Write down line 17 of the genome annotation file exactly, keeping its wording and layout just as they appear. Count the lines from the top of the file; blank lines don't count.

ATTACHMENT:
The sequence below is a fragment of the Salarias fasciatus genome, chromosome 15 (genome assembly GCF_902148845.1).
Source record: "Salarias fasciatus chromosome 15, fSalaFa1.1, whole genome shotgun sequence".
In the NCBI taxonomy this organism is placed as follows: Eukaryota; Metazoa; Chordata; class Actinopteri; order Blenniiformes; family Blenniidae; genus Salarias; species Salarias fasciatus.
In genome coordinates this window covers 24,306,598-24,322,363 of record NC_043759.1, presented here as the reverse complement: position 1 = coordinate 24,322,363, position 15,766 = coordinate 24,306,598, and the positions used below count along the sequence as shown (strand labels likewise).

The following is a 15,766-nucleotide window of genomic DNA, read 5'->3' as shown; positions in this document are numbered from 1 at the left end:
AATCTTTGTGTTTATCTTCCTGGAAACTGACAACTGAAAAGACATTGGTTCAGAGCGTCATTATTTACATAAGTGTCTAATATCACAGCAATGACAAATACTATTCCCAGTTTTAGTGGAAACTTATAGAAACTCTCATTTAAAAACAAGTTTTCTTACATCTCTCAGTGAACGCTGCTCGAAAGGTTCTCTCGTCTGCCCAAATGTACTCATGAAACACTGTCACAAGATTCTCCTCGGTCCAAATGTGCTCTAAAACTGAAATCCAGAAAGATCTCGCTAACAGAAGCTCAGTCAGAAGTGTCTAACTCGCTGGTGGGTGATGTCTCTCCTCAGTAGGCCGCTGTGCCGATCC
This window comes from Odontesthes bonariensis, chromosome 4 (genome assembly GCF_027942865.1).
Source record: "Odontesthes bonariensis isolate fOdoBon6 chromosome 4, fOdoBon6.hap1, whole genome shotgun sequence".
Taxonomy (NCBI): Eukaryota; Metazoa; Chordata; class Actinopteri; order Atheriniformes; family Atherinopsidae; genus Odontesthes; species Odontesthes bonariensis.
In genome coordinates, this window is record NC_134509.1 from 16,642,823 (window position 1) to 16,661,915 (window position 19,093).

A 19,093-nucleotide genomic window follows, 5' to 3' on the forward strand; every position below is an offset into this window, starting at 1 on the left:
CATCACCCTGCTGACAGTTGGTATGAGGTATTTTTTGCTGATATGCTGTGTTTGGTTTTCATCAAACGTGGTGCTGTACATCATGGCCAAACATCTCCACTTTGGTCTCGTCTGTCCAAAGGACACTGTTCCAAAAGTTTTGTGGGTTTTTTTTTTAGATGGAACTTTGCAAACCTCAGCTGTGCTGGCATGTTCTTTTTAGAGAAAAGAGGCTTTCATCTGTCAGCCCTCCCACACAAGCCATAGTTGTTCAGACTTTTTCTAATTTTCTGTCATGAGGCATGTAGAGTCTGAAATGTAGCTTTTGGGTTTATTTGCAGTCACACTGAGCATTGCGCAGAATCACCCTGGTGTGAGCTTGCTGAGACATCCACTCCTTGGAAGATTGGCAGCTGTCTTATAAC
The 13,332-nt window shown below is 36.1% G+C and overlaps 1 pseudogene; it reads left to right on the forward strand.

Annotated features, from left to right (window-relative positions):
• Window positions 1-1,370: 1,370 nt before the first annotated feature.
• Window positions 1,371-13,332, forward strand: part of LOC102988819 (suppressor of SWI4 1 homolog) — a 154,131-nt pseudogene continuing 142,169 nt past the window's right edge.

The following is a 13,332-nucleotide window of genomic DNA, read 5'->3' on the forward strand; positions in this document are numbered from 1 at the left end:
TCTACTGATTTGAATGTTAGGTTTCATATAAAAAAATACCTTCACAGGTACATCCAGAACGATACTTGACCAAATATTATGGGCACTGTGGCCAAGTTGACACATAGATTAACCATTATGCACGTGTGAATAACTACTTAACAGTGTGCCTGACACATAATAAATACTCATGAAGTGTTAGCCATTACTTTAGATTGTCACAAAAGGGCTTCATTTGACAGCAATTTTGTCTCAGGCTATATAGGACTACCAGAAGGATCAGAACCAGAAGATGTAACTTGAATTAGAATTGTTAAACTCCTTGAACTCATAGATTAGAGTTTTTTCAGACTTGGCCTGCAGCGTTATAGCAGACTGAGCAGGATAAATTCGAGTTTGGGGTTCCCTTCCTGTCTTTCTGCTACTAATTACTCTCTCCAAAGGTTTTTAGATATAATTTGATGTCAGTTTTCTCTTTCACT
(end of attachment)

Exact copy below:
The following is a 13,332-nucleotide window of genomic DNA, read 5'->3' on the forward strand; positions in this document are numbered from 1 at the left end: